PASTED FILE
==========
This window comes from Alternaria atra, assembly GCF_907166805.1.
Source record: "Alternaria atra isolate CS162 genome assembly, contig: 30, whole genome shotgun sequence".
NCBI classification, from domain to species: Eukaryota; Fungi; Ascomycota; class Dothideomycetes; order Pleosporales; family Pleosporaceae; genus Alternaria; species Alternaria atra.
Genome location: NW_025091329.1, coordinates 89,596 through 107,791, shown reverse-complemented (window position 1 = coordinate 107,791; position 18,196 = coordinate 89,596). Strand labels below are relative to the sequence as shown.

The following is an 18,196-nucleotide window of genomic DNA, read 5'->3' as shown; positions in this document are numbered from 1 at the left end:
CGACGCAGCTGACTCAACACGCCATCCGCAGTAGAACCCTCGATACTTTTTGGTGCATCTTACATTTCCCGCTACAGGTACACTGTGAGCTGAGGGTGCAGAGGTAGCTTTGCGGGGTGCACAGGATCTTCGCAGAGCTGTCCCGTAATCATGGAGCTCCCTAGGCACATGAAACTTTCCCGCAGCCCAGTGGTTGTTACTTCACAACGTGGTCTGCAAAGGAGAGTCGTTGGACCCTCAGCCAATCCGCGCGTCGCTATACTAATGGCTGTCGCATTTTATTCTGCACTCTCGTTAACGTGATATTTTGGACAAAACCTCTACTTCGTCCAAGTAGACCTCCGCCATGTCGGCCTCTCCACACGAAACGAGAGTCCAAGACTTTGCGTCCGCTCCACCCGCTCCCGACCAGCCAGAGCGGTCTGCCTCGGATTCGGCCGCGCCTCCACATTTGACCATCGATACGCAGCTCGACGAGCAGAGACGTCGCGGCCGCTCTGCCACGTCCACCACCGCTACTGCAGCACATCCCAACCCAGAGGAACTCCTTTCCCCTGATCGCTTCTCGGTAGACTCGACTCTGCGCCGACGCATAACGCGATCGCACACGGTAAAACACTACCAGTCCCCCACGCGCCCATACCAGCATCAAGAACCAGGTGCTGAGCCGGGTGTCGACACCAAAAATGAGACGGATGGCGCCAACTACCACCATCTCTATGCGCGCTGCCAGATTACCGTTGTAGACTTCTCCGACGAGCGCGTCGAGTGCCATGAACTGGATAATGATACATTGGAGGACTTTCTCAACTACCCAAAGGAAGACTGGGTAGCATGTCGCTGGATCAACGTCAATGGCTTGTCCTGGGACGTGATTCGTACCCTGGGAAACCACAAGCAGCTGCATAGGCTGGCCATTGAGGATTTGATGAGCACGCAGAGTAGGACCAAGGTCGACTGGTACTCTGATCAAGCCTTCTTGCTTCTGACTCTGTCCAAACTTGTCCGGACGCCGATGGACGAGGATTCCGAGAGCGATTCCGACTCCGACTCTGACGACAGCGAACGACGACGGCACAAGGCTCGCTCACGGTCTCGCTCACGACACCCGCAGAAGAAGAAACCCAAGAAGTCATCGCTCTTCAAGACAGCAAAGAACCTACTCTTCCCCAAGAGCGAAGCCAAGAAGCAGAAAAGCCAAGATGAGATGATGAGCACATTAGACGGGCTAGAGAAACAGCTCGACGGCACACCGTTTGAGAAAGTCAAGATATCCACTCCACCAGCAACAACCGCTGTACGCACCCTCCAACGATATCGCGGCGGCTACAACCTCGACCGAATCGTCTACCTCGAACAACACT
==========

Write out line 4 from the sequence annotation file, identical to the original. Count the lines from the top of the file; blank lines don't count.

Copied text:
Genome location: NW_025091329.1, coordinates 89,596 through 107,791, shown reverse-complemented (window position 1 = coordinate 107,791; position 18,196 = coordinate 89,596). Strand labels below are relative to the sequence as shown.